Department of Cardiology, Ryhov County Hospital, Jönköping, Sweden, School of Social and Health Sciences, Halmstad University, Halmstad, Sweden, Department of Primary Health Care, Göteborg University, Göteborg, Sweden, Department of Cardiology, Ryhov County Hospital, S-551 85 Jönköping, Sweden.
    Dracup, K.
    School of Nursing, Univ. of California at San Francisco, San Francisco, CA, United States.
    Canary, C.
    School of Nursing, California State University, Fullerton, CA, United States.
    Fridlund, B.
    Linköping University, Department of Medicine and Care. Linköping University, Faculty of Health Sciences.
    Living with heart failure: Depression and quality of life in patients and spouses2003In: The Journal of Heart and Lung Transplantation, ISSN 1053-2498, E-ISSN 1557-3117, Vol. 22, no 4, p. 460-467Article in journal (Refereed)
    Abstract [en]

    Background: Although spouses are a key support for patients with heart failure, and help them remain in the community, no one has studied patient-spouse pairs to determine the nature of their experience. Therefore, we conducted a study of patients and spouses to compare their levels of depression and health-related quality of life (HRQOL), and to identify factors that contribute to depression and HRQOL in patient-spouse pairs. Methods: Forty-eight couples, in which all patients were men with heart failure, were recruited from a university-affiliated, outpatient heart failure clinic. Data were collected using the Beck Depression Inventory, the 12-item Short Form (that measures physical and mental components of QOL), and the 6-minute walk test. Results: Patients with heart failure were significantly more depressed and had poorer physical quality of life compared with spouses. Patients' depression was correlated with their own functional status and mental quality of life, with the combination of 6-minute walk distance and mental QOL contributing 51% of the variance in patient depression. Spouse depression and HRQOL did not significantly influence patient depression. In contrast, spouses' depression was related to their husbands' functional status and employment, as well as their own mental QOL. The mental component of spouse QOL and the age of the patient accounted for 33% of the adjusted variance in spousal depression. Conclusions: Patients with heart failure and their spouses experience significantly different levels of depression and physical QOL. In developing interventions, it may be important to take these differences into account and focus on their unique needs as well as those issues that affect the couple together. Interventions that improve patient functional status may result in decreased depression and improved HRQOL on the part of both patients and spouses.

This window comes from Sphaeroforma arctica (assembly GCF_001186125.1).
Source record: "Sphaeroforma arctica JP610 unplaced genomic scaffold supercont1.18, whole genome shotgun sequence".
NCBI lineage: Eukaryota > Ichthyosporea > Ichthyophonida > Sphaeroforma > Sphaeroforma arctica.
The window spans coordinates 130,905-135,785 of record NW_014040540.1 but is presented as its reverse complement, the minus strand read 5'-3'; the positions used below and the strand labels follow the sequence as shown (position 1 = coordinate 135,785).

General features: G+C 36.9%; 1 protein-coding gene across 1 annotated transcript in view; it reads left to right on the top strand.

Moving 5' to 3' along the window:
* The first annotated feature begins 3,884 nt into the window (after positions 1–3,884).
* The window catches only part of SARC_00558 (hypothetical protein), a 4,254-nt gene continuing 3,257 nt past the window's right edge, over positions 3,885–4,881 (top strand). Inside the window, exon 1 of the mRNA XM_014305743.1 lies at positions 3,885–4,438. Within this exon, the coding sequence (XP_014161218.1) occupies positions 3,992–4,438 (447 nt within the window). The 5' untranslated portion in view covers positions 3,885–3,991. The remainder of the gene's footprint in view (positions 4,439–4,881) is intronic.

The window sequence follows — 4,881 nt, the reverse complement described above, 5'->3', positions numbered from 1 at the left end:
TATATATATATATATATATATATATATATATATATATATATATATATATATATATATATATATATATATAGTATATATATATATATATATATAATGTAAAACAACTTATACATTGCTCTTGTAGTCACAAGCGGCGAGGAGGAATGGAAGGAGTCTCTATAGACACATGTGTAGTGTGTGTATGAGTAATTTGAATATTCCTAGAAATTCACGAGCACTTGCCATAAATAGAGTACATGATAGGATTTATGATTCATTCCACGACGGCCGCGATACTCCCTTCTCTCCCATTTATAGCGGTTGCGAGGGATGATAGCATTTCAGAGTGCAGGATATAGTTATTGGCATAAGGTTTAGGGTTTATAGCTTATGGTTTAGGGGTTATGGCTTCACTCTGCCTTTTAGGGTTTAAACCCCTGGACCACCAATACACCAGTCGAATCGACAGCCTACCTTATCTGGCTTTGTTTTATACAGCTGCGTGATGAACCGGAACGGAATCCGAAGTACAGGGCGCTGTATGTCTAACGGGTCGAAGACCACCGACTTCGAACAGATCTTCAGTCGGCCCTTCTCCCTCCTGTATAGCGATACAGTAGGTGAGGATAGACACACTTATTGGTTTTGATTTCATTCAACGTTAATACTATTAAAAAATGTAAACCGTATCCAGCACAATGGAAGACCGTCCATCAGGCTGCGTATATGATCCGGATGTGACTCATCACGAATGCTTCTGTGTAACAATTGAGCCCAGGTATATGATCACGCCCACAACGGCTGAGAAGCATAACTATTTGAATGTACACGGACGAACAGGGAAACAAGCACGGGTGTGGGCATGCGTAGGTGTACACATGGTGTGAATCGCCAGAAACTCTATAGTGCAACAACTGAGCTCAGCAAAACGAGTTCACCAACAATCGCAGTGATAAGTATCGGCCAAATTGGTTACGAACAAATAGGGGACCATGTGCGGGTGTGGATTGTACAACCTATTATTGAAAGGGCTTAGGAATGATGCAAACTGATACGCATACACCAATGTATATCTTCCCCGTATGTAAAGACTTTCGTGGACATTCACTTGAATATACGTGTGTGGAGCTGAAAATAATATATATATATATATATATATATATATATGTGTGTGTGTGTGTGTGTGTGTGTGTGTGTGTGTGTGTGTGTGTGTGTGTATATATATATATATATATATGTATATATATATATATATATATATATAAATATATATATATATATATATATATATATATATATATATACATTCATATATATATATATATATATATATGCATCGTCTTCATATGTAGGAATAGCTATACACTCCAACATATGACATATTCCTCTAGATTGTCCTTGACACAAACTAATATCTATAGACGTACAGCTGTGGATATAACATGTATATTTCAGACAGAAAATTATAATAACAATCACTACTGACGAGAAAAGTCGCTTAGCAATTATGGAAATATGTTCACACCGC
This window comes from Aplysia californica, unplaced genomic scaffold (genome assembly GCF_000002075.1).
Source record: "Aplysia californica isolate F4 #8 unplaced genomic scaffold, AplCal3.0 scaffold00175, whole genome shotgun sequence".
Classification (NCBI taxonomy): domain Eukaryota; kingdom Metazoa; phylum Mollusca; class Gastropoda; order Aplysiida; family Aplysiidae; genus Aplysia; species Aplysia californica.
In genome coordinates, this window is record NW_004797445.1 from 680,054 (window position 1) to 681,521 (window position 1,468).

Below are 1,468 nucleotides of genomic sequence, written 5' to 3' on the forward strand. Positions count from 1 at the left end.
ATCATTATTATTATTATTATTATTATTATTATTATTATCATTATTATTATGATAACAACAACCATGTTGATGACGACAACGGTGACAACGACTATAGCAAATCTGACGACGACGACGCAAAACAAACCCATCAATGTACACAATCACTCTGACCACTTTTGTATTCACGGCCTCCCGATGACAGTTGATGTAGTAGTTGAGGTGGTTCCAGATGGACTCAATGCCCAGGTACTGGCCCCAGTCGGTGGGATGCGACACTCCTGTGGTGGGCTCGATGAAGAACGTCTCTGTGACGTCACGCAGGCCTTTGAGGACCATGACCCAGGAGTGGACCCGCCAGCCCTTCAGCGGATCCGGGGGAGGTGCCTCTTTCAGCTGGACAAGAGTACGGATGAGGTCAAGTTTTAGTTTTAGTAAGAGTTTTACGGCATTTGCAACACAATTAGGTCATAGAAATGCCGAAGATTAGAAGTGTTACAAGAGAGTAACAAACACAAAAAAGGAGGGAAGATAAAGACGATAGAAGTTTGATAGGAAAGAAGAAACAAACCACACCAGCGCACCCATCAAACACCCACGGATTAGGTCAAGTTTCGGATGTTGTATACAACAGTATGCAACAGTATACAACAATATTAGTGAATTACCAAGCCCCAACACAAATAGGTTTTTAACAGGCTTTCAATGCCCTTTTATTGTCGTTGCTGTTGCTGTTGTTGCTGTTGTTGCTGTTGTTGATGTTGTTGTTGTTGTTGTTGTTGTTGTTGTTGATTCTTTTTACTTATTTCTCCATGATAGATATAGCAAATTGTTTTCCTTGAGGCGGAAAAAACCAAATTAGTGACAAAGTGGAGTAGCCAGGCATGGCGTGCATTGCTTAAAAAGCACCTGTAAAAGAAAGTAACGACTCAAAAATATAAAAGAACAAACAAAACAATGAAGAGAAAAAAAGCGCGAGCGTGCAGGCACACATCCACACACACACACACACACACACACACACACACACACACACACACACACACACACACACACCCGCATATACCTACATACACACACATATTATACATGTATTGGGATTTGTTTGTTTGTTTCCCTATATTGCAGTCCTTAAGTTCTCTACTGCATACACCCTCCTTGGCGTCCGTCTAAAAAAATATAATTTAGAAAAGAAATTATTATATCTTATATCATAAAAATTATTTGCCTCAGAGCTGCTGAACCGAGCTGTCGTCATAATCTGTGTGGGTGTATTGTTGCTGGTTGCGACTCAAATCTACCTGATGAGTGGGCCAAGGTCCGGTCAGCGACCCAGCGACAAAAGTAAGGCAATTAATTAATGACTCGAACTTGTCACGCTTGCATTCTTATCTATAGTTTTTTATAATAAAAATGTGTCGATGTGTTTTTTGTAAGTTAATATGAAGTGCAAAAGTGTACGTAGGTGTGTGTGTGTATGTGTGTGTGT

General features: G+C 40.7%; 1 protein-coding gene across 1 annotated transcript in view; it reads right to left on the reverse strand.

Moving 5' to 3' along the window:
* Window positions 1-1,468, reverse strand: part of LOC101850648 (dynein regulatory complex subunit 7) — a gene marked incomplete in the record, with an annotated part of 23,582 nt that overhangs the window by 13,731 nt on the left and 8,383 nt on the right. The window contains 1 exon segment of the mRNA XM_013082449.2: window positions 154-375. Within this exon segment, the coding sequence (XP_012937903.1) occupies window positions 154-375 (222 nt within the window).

• 6. Peterze, B.
    et al.
    Lonn, U.
    Jansson, Kjell
    Linköping University, Faculty of Health Sciences. Linköping University, Department of Medicine and Health Sciences, Cardiology . Östergötlands Läns Landsting, Heart Centre, Department of Cardiology.
    Rutberg, H.
    Casimir-Ahn, H.
    Nylander, E.
    Long-term follow-up of thoratec ventricular assist device bridge-to-recovery patients successfully removed from support after recovery of ventricular function2002In: The Journal of Heart and Lung Transplantation, ISSN 1053-2498, E-ISSN 1557-3117, Vol. 21, no 5, p. 516-521Article in journal (Refereed)
    Abstract [en]